RICHMOND, Va. — As a means to circumvent efforts to promote critical race theory teachings in public schools, Governor-elect Glenn Youngkin has proposed all Virginia K-12 schools show John Wayne’s entire filmography in classroom settings, sources confirmed Wednesday.
According to officials close to the Youngkin camp, the governor-elect is developing legislation that would require every John Wayne film — ranging from 1939’s “Stagecoach” to the classic “Rio Bravo” — to be viewed in response to the continued push to add critical race theory into school curriculums.
“Critical race theory is what the Democrats are using to push their liberal agenda that goes against the core values of American exceptionalism, and Youngkin has vowed to keep that from happening,” Tim Semmes, a spokesperson for the governor-elect, explained in a press release, noting that the cultural significance of John Wayne’s many characters throughout the 20th century was a leading factor in considering him as a figurehead for childhood teachings.
“Throughout the entirety of his career, Wayne’s legendary roles ranging from a rugged-yet-polite gunslinger who always sought to bring justice in a world of outlaws to soldiers and generals in some of our finest war epics represent the integrity we want our youth to have. Teaching that American pride and exceptionalism is what makes our nation great is our response to simply making everything about race, and we think John Wayne is the perfect candidate for the job.”
While the legislation is still very much a work-in-progress, Semmes added that certain films would be immersed into school curriculums to coincide with the periods of history that are being taught. For example, a showing of the 1967 western “The War Wagon” would coincide with teachings of the California gold rush, while the 1968 film “The Green Berets” would be shown to students while reviewing the Vietnam War.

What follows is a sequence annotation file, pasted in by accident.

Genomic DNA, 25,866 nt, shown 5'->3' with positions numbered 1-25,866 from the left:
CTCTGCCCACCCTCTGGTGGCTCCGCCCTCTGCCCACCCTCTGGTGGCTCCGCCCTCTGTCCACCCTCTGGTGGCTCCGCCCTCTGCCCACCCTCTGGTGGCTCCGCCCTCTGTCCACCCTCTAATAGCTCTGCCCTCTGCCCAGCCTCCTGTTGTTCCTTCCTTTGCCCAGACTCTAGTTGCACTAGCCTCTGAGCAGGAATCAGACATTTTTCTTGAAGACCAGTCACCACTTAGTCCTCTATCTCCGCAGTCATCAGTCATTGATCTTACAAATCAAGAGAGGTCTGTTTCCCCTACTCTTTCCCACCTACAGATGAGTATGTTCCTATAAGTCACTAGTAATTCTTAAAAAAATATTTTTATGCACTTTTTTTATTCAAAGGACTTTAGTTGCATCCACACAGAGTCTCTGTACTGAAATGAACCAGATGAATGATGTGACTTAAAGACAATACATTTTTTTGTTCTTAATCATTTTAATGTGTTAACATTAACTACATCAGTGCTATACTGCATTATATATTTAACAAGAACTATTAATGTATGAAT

“Additionally, his role as Wil Andersen in “The Cowboys” showcases the fatherly role model that youngsters around the commonwealth need,” Semmes continued. “Of course, some scenes that show graphic violence will be edited, but all of the prominent content — especially scenes that show how Americans and Native Americans proudly bonded together and have ultimately gotten along together over the last 400 years — will remain untouched.”
Semmes went on to add that the proposed legislation will not totally preclude teaching about race, as the curriculum would include a viewing of Clint Eastwood’s “Gran Torino”. However, he noted that the film would be shown within the context of a white man saving helpless minorities from the evils of inner city living.